• Hair, Adderall can be detected about one week after use and up to 90 days.
  • Blood, Adderall can be detected 12-24 hours after use and can be identified for 24 hours.

What Is Adderall?

Adderall is an amphetamine and central nervous system stimulant. It is commonly used to treat attention-deficit hyperactivity disorder (ADHD), a condition in which people find it difficult to focus on a single task and may act impulsively. Individuals with ADHD use the medication daily on a fixed therapeutic regimen, and it induces a calming effect, allowing them to concentrate on tasks at hand.

Because it is a stimulant such as meth or cocaine, Adderall boosts dopamine in the brain, a neurotransmitter associated with pleasure, reward and attention. When stimulants are introduced into the body, they increase the amount of dopamine, but they also impair the body’s ability to make its own dopamine after extended use and can cause many side effects.

How Is Adderall Misused?

Like many psychoactive drugs, Adderall can be misused and become addictive. When used in a way other than as directed, Adderall can rapidly increase the amount of dopamine in the brain and produce feelings of euphoria. To continue achieving this effect, the amount of medication used must be increased over time as the brain adjusts to the drug’s presence and reduces its response accordingly (tolerance). This effect can initiate a cycle of abusing Adderall that eventually results in full-blown physiological dependence.

Factors that Influence How Long Adderall Stays in Your System

  • Body Composition

Body composition can influence the length of time it takes for a person’s body to eliminate Adderall. Height, weight, body fat percentage and muscle mass all play a part in this timeline. Surprisingly, a person with low muscle mass and high body fat will probably clear Adderall faster than someone with high muscle mass and less fat, because having more muscle means an individual has more water in their body. Because the ingredients of Adderall are hydrophilic (having a tendency to mix with or dissolve in water) this allows it to circulate in the body for a longer period.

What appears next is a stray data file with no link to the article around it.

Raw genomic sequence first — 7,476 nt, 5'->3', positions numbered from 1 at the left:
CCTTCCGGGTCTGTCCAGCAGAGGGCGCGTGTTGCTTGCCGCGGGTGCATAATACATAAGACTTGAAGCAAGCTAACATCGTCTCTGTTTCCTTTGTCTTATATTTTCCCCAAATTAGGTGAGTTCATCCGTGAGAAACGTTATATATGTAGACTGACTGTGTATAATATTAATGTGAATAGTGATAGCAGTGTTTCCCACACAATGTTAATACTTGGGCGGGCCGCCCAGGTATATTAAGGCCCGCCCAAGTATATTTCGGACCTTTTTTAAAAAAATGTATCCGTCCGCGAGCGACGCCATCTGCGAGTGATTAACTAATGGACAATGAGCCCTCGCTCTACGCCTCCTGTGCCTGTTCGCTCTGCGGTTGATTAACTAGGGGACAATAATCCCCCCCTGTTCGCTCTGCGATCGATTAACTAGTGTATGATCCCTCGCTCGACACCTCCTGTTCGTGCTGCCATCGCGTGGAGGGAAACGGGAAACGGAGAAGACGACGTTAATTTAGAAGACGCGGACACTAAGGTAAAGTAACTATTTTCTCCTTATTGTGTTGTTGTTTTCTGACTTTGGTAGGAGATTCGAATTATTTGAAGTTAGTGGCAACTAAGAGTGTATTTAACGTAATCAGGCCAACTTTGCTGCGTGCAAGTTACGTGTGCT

•  pH Levels

The pH levels in the urinary and gastrointestinal tracts may influence how long Adderall remains in the system. If a person has a high pH level, the kidneys will take longer to process Adderall. Those will a lower pH level are likely to eliminate the drug more rapidly because the drug is able to remain in a hydrophilic state. These levels may be affected by the consumption of food and drinks.

  • Food Intake

Food consumption can affect how rapidly the body is able to eliminate Adderall. When food is in the system, the body will be working to breakdown the food as well as the medication, meaning it may take longer to complete both processes.

  • Organ Function

Organs such as the liver and kidneys play a vital role in ridding the body of many potentially toxic substances, including Adderall. When an organ does not function optimally, these metabolic processes are slowed. If kidney function or liver function is not normal, the drug may stay in the system longer than it should—or even be recirculated.

  • Dosage Amount

The drug dosage can also significantly affect how long it takes to clear the system. The more Adderall someone has consumed, the longer it will take for the body to eliminate it since there is more of the drug in the system to metabolize.

  • Frequency of Use

The bodies of those who have been using Adderall regularly for an extended period will probably take longer to clear it in comparison to persons who have only used the drug occasionally. When the drug is used daily, it can accumulate in the body, and, in turn, it will take the body longer to break down all of the drugs in the system.

Treatment for Adderall Abuse